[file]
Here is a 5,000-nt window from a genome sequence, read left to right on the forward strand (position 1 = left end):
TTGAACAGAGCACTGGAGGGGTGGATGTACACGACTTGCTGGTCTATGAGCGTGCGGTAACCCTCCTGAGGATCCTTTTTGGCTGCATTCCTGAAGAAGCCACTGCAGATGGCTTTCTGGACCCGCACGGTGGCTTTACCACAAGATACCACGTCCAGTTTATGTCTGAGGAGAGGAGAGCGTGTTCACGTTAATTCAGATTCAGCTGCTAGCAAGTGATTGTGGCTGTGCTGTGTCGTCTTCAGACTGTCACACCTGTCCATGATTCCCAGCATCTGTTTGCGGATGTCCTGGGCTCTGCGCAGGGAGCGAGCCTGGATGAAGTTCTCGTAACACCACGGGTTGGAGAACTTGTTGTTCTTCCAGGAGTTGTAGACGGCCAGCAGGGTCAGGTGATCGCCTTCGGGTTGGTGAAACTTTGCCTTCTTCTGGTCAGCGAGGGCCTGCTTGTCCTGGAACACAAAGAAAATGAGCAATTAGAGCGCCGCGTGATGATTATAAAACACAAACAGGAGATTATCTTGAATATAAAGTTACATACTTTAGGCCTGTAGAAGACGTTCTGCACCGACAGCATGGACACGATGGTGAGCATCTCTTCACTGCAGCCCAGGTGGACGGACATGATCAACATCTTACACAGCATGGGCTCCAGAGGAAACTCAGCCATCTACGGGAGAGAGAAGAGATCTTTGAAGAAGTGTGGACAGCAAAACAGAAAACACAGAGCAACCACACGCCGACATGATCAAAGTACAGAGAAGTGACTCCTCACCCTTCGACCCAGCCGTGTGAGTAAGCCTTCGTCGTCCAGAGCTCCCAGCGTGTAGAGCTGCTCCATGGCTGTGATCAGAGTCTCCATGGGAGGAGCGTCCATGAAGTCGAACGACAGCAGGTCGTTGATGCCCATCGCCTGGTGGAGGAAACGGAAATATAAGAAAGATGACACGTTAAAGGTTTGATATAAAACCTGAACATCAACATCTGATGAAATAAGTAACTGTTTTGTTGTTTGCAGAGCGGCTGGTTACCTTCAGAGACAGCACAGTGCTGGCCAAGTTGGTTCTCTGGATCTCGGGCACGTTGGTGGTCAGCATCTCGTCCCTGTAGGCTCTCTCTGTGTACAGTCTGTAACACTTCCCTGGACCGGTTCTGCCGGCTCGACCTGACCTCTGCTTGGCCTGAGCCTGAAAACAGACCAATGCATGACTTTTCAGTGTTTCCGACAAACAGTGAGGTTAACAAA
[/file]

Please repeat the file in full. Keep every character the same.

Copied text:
Here is a 5,000-nt window from a genome sequence, read left to right on the forward strand (position 1 = left end):
TTGAACAGAGCACTGGAGGGGTGGATGTACACGACTTGCTGGTCTATGAGCGTGCGGTAACCCTCCTGAGGATCCTTTTTGGCTGCATTCCTGAAGAAGCCACTGCAGATGGCTTTCTGGACCCGCACGGTGGCTTTACCACAAGATACCACGTCCAGTTTATGTCTGAGGAGAGGAGAGCGTGTTCACGTTAATTCAGATTCAGCTGCTAGCAAGTGATTGTGGCTGTGCTGTGTCGTCTTCAGACTGTCACACCTGTCCATGATTCCCAGCATCTGTTTGCGGATGTCCTGGGCTCTGCGCAGGGAGCGAGCCTGGATGAAGTTCTCGTAACACCACGGGTTGGAGAACTTGTTGTTCTTCCAGGAGTTGTAGACGGCCAGCAGGGTCAGGTGATCGCCTTCGGGTTGGTGAAACTTTGCCTTCTTCTGGTCAGCGAGGGCCTGCTTGTCCTGGAACACAAAGAAAATGAGCAATTAGAGCGCCGCGTGATGATTATAAAACACAAACAGGAGATTATCTTGAATATAAAGTTACATACTTTAGGCCTGTAGAAGACGTTCTGCACCGACAGCATGGACACGATGGTGAGCATCTCTTCACTGCAGCCCAGGTGGACGGACATGATCAACATCTTACACAGCATGGGCTCCAGAGGAAACTCAGCCATCTACGGGAGAGAGAAGAGATCTTTGAAGAAGTGTGGACAGCAAAACAGAAAACACAGAGCAACCACACGCCGACATGATCAAAGTACAGAGAAGTGACTCCTCACCCTTCGACCCAGCCGTGTGAGTAAGCCTTCGTCGTCCAGAGCTCCCAGCGTGTAGAGCTGCTCCATGGCTGTGATCAGAGTCTCCATGGGAGGAGCGTCCATGAAGTCGAACGACAGCAGGTCGTTGATGCCCATCGCCTGGTGGAGGAAACGGAAATATAAGAAAGATGACACGTTAAAGGTTTGATATAAAACCTGAACATCAACATCTGATGAAATAAGTAACTGTTTTGTTGTTTGCAGAGCGGCTGGTTACCTTCAGAGACAGCACAGTGCTGGCCAAGTTGGTTCTCTGGATCTCGGGCACGTTGGTGGTCAGCATCTCGTCCCTGTAGGCTCTCTCTGTGTACAGTCTGTAACACTTCCCTGGACCGGTTCTGCCGGCTCGACCTGACCTCTGCTTGGCCTGAGCCTGAAAACAGACCAATGCATGACTTTTCAGTGTTTCCGACAAACAGTGAGGTTAACAAA